The Future of Mobile Campaigns

 

Many of you may have found yourself thinking a very prejudice thought that I once had: poor people don’t have technology. I blame poverty porn and partly the fact that I still think of computer, cell phones and technology in general as luxury items though their ubiquity is obvious. Those poor, poor people scrounging for food in the trash with nary a cellphone or internet connection in sight. Reading about SMS campaigns in Tanzania, Mexico, Bangladesh and many others made me realize I was still holding on to this prejudice long after it ceased to be the case. After all, did Gangham Style teach me nothing? Did I not realize that young people in Korea go without food and other necessities to make sure they can purchase a smart phone and drink at Starbucks. Many “developing” countries have cell phone rates that exceed the population rate. Granted this may be the result of people owning multiple devices, but 6 billion cell phones aren’t just in the hands of the upper and middle classes. Clearly, it’s time to accept that fact that everybody has a cell phone and there’s a chance for public health campaigns to realize they can reach everybody, even the poor people.

 

This table just shows the distribution by income of cell phone text message users. There are gaps in cell phone ownership, across socioeconomic status but they just keep getting smaller every year.

statistic_id247673_us-cell-phone-owners-who-used-their-phone-for-texting-in-2012-2013-by-income (1)

So everybody has a cellphone, now what? Receiving text messages is such a common phone function that we might forget that even the most basic of phones send and receive text messages. Phone plans and rates differ but it’s feasible to reach millions of those in poverty using text messages. But what about the future? What’s gonna happen when Bengalis and and receive over 400 texts a day like Americans and the thrill of the public health text message campaign has died down? Over 65% of Americans own smartphones and from the chart below you’ll see that smartphone usage in India has been growing steadily since 2000. Imagine if by 2020 over 50% of cellphone users in India are Smartphone users (1). Now what do we do with that information?

statistic_id257048_india-smartphone-user-penetration-rate-as-percentage-of-mobile-phone-users-2010-2017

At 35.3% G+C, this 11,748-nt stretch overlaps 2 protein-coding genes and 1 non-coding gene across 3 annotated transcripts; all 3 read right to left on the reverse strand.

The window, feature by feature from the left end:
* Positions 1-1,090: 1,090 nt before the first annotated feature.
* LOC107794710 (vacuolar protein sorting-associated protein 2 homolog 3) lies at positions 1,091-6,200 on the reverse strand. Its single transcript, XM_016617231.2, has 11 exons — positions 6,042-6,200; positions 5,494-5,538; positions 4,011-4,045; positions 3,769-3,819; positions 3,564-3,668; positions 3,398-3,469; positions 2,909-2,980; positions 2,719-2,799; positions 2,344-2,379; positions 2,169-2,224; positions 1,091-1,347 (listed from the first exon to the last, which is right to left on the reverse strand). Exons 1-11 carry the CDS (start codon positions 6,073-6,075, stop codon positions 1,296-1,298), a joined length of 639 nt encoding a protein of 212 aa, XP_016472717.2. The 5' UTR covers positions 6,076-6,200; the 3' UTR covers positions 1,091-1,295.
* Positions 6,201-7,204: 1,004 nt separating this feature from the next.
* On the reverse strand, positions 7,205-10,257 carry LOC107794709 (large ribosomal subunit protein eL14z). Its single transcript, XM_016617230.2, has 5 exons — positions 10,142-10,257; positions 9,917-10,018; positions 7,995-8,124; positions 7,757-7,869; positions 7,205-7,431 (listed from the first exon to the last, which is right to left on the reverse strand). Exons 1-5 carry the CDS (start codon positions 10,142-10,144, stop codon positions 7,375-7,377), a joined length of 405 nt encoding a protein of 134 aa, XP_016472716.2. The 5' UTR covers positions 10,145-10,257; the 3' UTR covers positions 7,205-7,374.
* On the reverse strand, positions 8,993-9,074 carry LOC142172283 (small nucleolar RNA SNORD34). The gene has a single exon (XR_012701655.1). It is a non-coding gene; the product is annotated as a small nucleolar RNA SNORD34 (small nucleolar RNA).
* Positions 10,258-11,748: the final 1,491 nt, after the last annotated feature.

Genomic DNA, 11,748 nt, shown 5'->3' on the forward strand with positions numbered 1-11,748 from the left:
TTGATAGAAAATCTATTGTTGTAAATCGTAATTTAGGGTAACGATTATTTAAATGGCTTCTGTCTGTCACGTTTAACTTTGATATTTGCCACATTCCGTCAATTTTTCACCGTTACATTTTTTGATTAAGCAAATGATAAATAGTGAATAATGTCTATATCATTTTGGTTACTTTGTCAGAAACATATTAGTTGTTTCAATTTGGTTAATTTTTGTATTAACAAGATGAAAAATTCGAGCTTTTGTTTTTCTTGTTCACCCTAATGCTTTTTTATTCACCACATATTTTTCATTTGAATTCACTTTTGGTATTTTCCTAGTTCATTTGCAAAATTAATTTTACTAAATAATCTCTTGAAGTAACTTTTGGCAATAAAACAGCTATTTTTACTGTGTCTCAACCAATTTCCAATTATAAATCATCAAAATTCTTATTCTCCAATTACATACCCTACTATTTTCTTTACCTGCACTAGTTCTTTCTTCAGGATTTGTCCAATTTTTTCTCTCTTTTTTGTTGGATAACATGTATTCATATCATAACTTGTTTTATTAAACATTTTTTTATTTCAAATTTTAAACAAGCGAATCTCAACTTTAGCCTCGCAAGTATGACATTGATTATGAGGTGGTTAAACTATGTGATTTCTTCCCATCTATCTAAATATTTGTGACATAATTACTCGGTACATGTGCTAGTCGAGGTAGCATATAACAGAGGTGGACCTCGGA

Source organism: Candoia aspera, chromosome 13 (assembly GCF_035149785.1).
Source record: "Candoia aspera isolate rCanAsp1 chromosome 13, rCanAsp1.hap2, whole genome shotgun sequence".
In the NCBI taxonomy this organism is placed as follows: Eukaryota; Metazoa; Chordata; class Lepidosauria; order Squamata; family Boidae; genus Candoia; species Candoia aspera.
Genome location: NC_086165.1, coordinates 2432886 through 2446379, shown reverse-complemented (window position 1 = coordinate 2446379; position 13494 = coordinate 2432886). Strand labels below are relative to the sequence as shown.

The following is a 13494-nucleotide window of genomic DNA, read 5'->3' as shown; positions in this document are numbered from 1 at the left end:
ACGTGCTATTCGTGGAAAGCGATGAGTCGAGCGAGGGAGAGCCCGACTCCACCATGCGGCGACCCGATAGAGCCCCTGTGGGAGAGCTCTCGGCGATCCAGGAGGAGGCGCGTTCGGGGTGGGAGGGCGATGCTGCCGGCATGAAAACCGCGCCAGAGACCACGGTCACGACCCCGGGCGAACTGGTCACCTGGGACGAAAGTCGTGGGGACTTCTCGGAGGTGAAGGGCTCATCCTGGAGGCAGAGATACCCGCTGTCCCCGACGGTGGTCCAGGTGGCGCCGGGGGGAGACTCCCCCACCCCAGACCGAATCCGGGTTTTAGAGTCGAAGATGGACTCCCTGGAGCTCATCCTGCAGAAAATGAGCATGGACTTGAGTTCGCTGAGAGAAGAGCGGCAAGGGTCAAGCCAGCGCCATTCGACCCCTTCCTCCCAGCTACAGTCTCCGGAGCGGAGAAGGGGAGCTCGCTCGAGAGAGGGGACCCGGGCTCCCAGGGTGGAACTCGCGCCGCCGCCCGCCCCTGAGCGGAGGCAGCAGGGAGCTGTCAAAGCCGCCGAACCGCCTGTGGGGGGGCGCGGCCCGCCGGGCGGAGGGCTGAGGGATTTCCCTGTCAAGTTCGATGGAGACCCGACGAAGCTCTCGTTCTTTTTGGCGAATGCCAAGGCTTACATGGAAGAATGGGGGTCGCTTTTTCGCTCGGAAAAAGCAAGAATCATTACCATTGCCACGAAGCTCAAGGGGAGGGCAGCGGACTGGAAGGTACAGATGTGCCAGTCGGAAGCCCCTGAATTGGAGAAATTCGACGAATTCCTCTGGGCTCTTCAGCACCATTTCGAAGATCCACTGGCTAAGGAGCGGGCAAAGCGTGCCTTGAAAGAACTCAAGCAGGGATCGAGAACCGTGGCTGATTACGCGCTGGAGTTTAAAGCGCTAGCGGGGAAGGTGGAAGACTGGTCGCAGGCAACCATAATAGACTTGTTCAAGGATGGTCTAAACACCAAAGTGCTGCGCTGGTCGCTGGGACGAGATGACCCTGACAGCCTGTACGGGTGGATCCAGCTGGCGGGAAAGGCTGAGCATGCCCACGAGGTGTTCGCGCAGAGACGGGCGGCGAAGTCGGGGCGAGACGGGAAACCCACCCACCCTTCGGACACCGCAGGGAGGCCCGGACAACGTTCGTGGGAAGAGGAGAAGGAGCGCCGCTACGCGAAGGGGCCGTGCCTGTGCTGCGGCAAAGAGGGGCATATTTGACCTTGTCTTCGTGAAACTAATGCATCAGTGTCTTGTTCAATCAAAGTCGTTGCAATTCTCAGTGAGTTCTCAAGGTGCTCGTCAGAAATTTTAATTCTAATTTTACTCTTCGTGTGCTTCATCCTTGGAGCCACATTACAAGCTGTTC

I think it’s safe to say that the development of public health apps and websites that are mobile phone friendly are key for the future (4). Imagine if public health apps about smoking cessation, heart disease prevention, kitchen safety, or prenatal care could be translated into hundreds of languages and be made available to everybody. If every Android, iPhone and HTC came standard with alerts based on 10 simple questions like: Do you smoke? What your height and weight? Are you on any medications? Where do you live? Imagine if everybody’s phone just reminded them to drink enough water and put some spinach on their sandwich at lunch or take the stairs instead of the elevator.  We look at our phones every five seconds anyway, what if instead of another cat meme on Facebook it was a remind to get screened for colon cancer? Every month could send disease prevention awareness alerts to everybody.

I think text message campaigns are great and they are seeing real results instantaneously. Now what’s the ext evolution? Comment below with what you think will be the public health campaign of the future and beyond.

References

(1) http://www.digitaltrends.com/mobile/mobile-phone-world-population-2014/

(2) http://www.xojane.com/entertainment/what-i-learned-living-gangnam-style

(3) http://smallbusiness.chron.com/smartphone-vs-regular-phone-54279.html

(4) http://thenationshealth.aphapublications.org/content/41/8/1.3.full

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One thought on “The Future of Mobile Campaigns

  1. Hi great post, very good idea about making public health apps and websites available at smartphones. I think the trend is already starting. One app that I really like is Red Cross Connection. This app is from Red Cross trying to remind potential donors when blood supply is low. Very crucial indeed since blood donation can save lives. In the future, I hope more and more public health organizatios would follow their foot steps. Thank you for posting this article.

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